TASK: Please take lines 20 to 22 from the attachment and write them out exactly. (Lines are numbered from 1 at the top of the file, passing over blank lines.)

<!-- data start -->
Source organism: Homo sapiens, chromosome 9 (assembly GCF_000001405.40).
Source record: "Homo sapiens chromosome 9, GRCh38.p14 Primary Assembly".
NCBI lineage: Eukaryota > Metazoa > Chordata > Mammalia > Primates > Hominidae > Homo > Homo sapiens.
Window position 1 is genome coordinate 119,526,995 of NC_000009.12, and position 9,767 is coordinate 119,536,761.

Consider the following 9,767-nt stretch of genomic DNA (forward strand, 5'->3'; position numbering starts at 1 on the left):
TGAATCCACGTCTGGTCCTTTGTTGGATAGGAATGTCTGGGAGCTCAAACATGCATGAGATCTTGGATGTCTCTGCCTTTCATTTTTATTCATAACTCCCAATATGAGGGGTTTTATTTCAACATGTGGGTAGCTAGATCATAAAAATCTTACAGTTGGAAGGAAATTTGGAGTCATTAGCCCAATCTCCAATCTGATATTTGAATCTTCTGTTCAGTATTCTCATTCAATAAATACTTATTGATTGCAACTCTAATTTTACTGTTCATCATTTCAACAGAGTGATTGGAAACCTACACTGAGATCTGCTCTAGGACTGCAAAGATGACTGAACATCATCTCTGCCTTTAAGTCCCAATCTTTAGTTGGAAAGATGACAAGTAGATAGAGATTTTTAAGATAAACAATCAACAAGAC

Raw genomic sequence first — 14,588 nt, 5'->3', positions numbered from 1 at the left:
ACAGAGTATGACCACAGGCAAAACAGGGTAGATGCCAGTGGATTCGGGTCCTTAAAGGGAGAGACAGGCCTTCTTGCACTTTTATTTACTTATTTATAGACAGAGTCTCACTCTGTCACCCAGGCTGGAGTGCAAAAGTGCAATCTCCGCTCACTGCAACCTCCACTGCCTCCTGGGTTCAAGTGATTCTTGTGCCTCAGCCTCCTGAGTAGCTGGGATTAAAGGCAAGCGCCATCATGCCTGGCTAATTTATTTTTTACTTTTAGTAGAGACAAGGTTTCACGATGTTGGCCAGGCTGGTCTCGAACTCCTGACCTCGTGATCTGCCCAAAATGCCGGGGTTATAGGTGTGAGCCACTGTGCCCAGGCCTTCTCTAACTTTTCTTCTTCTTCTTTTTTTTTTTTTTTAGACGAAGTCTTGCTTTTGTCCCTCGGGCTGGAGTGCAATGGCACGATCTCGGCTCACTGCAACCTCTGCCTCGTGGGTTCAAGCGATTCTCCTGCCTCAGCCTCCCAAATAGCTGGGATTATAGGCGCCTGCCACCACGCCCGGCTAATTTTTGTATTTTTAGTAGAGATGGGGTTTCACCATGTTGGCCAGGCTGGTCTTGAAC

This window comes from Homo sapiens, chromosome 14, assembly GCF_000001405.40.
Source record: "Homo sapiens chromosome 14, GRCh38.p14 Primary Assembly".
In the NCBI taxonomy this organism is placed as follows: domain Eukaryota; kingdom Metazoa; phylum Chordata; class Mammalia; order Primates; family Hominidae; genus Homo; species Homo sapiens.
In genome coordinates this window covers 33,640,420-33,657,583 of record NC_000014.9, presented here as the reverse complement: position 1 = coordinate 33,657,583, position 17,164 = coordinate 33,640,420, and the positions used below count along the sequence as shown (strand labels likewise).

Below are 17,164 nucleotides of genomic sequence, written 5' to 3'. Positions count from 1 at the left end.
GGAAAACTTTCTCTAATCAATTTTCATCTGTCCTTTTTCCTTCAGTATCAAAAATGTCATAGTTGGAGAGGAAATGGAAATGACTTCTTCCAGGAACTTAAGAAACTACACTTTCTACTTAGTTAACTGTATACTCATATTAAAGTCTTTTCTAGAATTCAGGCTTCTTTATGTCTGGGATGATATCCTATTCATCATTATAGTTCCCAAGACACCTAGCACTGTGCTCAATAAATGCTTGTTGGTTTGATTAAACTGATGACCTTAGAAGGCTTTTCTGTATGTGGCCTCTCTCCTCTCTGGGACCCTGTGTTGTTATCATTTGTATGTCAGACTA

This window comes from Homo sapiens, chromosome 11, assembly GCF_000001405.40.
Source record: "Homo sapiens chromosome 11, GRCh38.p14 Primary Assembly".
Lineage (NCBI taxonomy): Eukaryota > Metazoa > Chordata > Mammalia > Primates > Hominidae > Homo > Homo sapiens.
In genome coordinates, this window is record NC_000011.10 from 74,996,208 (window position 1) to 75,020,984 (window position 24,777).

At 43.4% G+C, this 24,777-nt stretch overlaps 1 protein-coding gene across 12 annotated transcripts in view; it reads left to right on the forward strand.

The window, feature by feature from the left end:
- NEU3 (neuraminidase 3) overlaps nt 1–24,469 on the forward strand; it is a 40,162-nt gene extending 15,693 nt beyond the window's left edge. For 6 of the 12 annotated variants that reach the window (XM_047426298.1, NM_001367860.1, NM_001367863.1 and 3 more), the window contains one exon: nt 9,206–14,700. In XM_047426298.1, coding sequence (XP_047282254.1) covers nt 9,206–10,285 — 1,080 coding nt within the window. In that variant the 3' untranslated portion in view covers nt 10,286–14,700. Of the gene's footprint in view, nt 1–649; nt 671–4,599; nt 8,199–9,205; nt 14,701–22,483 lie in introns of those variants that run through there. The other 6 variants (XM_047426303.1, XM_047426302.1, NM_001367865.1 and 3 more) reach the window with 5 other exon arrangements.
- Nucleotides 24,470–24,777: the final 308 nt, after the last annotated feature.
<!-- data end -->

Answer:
The window, feature by feature from the left end:
- NEU3 (neuraminidase 3) overlaps nt 1–24,469 on the forward strand; it is a 40,162-nt gene extending 15,693 nt beyond the window's left edge. For 6 of the 12 annotated variants that reach the window (XM_047426298.1, NM_001367860.1, NM_001367863.1 and 3 more), the window contains one exon: nt 9,206–14,700. In XM_047426298.1, coding sequence (XP_047282254.1) covers nt 9,206–10,285 — 1,080 coding nt within the window. In that variant the 3' untranslated portion in view covers nt 10,286–14,700. Of the gene's footprint in view, nt 1–649; nt 671–4,599; nt 8,199–9,205; nt 14,701–22,483 lie in introns of those variants that run through there. The other 6 variants (XM_047426303.1, XM_047426302.1, NM_001367865.1 and 3 more) reach the window with 5 other exon arrangements.
- Nucleotides 24,470–24,777: the final 308 nt, after the last annotated feature.